I like to spot techniques used by malware developers to perform basic tasks. We know the lolbins that are pre-installed tools used to perform malicious activities. Many lolbins are used, for example, to download some content from the Internet. Some tools are so powerful that they can also be used to perform unexpected tasks. I found an interesting blog article describing how to use curl to copy files!
C:UsersREM> curl file://c:testtest.txt -o newfile.txt
Do you want another example? Some tools can be diverted from their regular use like ping.exe:
C:UsersREMDesktop>ping -n 5 127.0.0.1
This command will send five Echo-Request ICMP packets at an interval of one second so it will complete after approximately five seconds. Using ping.exe is not very discreet because a new process will be launched and can be spotted by a tool like Sysmon. Do you know a lot of non-tech people that use ping on their corporate computer?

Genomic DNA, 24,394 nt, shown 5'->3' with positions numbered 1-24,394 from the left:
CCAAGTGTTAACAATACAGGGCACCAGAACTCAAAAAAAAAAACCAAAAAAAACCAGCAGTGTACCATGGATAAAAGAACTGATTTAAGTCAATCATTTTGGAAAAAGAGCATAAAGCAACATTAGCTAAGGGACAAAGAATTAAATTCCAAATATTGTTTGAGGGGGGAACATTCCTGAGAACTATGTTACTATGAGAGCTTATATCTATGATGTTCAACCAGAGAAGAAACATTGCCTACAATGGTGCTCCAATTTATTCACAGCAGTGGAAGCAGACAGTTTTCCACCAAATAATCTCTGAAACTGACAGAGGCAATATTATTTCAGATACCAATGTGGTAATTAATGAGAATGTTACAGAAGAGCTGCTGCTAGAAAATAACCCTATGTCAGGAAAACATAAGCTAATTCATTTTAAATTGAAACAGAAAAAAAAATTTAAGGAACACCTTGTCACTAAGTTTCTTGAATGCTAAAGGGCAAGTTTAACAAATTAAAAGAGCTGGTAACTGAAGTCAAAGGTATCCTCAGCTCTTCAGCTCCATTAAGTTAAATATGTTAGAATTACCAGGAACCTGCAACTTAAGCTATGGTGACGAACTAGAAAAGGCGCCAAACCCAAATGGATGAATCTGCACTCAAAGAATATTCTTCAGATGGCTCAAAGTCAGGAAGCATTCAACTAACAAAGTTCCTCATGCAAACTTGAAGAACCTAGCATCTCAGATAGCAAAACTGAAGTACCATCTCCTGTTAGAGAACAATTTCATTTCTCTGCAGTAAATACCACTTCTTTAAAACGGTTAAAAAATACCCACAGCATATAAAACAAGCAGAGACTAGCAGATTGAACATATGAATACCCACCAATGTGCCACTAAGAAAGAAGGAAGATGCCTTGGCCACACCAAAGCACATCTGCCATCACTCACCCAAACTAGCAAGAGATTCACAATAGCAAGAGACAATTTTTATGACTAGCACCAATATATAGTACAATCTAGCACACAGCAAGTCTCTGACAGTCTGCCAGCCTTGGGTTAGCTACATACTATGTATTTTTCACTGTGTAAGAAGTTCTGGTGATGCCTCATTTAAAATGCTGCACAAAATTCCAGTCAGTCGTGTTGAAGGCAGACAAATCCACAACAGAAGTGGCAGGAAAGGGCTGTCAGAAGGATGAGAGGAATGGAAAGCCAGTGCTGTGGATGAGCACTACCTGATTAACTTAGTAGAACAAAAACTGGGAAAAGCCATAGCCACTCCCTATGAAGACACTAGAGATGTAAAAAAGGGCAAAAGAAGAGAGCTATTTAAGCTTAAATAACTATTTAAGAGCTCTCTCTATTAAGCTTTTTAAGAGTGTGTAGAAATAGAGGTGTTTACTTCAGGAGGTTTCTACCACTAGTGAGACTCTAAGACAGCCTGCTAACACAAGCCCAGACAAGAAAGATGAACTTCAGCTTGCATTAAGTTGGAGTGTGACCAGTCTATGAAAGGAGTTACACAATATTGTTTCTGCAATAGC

But ping.exe can be very useful for malware to detect if the computer can resolve hostnames and has Internet connectivity. Instead of using the ping command, you can use Powershell to achieve this:
Yesterday, I found a malicious PowerShell script that uses another technique that I never saw before. This time, the technique is based on a WMI query!
Conclusion: Keep in mind that attackers can use multiple techniques to perform simple tasks and defeat your detection rules and/or controls.
If you already met other techniques, please share!
Xavier Mertens (@xme)
Senior ISC Handler – Freelance Cyber Security Consultant
(c) SANS Internet Storm Center. https://isc.sans.edu Creative Commons Attribution-Noncommercial 3.0 United States License.